RoomMate Kerem - 620

Maybe it’s the markets selling exotic spices and flavorful tea, or maybe it’s the alluring juxtaposition of ancient mosques and modern architecture. And then there’s the cuisine, from Old World street fare or 21st-century takes on Mediterranean delights. Whatever the reason, it seems that these days the flights to Istanbul are packed with tourists ready to get full on food.


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Future visitors will be delighted to hear that Istanbul has responded to its growing popularity by building more everything — more hotels, more restaurants, and more bars and shops. Best of all, many of these new options to rest your head and fill your belly come at a favorable price. Here are some of our favorite picks:


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Savvy Stays
Karaköy, an up-and-coming part of town within walking distance of the Old City, houses the three-month old Vault Karaköy, a 19th-century bank-turned-hotel. From the outside, the building seems daunting, with bars on the windows and a stark white facade that imply “no funny business tolerated here.” But guests will find a lively sense of humor inside, from old safes that now house bottles of wine or an ATM machine. An original steel cage elevator that once led to the bank’s vault today leads into the wine cellar and the Turkish hamman spa. As for the 69 rooms themselves, they show little signs of the past either — with flatscreen TVs, iPod docking stations, rainforest showers, and free WiFi. The only evidence? The glimpse of churches and cobblestone streets outside the window. Rates from $181, including full breakfast.

For some travelers, there are other Turkish delights besides shelling out on expensive hotel. If you belong in this camp, the Room Mate Kerem, which opened in July, is right up your alley. Its prime location in Beyoğlu, right next to the restaurant- and store-heavy Istiklal Street, is a bonus for those who want to be in the center of action. Though the Spanish brand’s hotels are normally quite bare-bones, this outpost is unusually opulent. The lobby is filled with both antique and modern Turkish art and glassware. Rooms are larger than most and come with free WiFi — but you’ll probably be on the outdoor terrace people-watching or in the spa relaxing after a day of pounding the pavement. Rates from $84.

The ten-month-old Haze Hotelalso in Karaköy, is just minutes from Taksim Square, where locals gather for cheap eats and drinks. This historic building once housed a reel factory but now has a jazzy, art-deco feel that set it apart from other hotels in the neighborhood. Low-key but still trendy, the rooms range from petite to penthouse. Most have floor-to-ceiling windows that give a great view of the famous Galata Tower, a few blocks away. Rates from $54, including breakfast and WiFi.

Bargain Eats & Drinks
Most visitors to Istanbul are familiar with kebabs, dürüm, or gyros from home — made by placing the meat inside lavaş (a Turkish tortilla, pita, or over rice), then stuffing or topping it with tomatoes, onions, peppers, and yogurt sauce. Whether it’s lamb, chicken, or beef roasting on a rotating vertical spit or being grilled on skewers, it all makes for delicious eating. While no one will ever agree on the best place for chowing down, one that serves a serious spread is Kebapci Baris Usta in the Asmalimescit district. For less than $15, you’ll get a heaping silver platter filled with enough kebab skewers, flatbread, and at least eight side garnishes from roasted red peppers to cucumbers to tomatoes. Even better? The portions are enough to feed at least four people, meaning you’re enjoy an under-$4 meal.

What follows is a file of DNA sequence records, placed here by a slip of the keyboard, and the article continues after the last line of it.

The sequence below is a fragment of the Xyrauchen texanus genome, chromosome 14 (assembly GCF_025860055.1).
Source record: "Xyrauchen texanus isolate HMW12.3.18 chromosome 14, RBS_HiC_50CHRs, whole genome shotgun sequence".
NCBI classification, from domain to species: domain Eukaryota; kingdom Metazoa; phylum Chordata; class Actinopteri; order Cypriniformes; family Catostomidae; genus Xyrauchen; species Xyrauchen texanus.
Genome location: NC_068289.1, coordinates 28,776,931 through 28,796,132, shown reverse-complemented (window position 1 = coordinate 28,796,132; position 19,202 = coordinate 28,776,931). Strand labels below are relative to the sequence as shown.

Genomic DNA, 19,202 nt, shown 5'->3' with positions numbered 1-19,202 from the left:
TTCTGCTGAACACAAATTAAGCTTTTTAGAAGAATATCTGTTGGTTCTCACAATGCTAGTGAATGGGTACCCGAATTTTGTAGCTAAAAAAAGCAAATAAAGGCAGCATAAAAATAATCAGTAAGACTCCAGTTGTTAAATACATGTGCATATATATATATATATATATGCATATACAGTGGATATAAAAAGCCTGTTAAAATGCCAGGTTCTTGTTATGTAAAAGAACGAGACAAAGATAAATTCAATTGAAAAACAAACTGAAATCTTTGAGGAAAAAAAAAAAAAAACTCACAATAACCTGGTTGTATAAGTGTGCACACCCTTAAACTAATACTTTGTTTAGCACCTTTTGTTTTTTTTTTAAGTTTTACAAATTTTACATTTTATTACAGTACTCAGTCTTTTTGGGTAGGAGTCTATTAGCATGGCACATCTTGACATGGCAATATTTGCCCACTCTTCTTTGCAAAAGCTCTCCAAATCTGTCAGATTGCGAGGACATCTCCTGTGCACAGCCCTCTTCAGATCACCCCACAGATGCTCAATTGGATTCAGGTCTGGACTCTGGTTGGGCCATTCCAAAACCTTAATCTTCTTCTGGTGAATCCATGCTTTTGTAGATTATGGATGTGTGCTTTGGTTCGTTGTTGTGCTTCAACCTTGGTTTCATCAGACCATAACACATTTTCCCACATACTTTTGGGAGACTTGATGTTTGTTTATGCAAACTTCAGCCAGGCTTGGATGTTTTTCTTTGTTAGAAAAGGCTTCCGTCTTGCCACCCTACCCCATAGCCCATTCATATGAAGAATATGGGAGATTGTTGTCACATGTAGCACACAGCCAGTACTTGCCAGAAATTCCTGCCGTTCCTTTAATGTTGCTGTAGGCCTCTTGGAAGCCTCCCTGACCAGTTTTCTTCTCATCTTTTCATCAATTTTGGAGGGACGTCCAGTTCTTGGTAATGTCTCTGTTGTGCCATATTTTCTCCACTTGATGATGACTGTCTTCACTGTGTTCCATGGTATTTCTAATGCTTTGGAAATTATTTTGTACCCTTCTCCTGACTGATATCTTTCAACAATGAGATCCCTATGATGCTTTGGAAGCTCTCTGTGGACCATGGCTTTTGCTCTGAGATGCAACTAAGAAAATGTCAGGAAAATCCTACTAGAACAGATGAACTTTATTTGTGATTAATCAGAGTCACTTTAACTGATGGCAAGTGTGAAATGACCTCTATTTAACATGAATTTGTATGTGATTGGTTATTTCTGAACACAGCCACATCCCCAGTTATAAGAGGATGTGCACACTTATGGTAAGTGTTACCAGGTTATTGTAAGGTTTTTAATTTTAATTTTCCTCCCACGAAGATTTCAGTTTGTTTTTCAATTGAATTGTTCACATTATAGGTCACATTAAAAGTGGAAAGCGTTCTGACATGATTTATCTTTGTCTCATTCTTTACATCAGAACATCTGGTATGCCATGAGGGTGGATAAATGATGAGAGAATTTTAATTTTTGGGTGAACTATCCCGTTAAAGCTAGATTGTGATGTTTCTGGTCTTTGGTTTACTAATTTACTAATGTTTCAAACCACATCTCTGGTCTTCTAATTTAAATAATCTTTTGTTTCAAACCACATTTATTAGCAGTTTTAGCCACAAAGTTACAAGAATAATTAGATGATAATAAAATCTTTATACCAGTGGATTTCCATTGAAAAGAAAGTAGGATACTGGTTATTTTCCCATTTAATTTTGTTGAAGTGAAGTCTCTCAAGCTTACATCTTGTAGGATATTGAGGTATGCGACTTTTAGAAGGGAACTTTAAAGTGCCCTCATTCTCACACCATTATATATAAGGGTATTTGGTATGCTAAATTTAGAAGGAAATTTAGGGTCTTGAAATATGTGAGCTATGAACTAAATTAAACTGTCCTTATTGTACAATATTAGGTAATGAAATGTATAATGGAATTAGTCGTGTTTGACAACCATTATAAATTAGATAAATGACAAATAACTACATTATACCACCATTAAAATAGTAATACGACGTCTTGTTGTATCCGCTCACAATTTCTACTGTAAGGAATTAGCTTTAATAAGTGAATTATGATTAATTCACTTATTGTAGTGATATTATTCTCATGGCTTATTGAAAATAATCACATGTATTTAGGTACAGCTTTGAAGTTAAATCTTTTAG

One thing you’ll notice about the rooftop bar and restaurant Ferahfeza is that it’s filled with mostly well-heeled Istanbulites. But don’t be fooled into thinking that the hangout, which quietly opened in August 2013, is super-expensive. It’s just that locals have caught on that the Karaköy eatery is a great spot for a sophisticated night out without losing all their lira (the local currency). The Pan-Mediterranean menu features dishes like pistachio-crusted salmon and phyllo stuffed with goat cheese, which one can enjoy with a glass of local Turkish wine or anise-laced raki for around $50 total (alcohol is heavily taxed in this mostly Muslim country). If you don’t want to stay for dinner, at least come up for a drink on the outside terrace and take in the front-and-center view of the Galata Tower, which lights up at night.

Love drinks with a view? The rooftop ZeldaZonk Bar at the Gradiva Hotel in Karaköy offers one of the city’s best vantage points of the Blue Mosque, the Bosphorous Bridge, and the Old City. Mixologist Panagiotis Anastasatos, who returned to Istanbul after bartending stints in NYC and LA, makes drinks like the Gin Tail — with muddled cucumber and lime — and creates his own bitters from ingredients he buys from the city’s famous Spice Market. While there’s a premium of $16 for his talent, the local Efes beer is a better bargain at $7. Plus, for a night to remember, the ridiculous panorama and jazzy weekend music is worth paying a bit more for drinks than at a nondescript side-street tavern.

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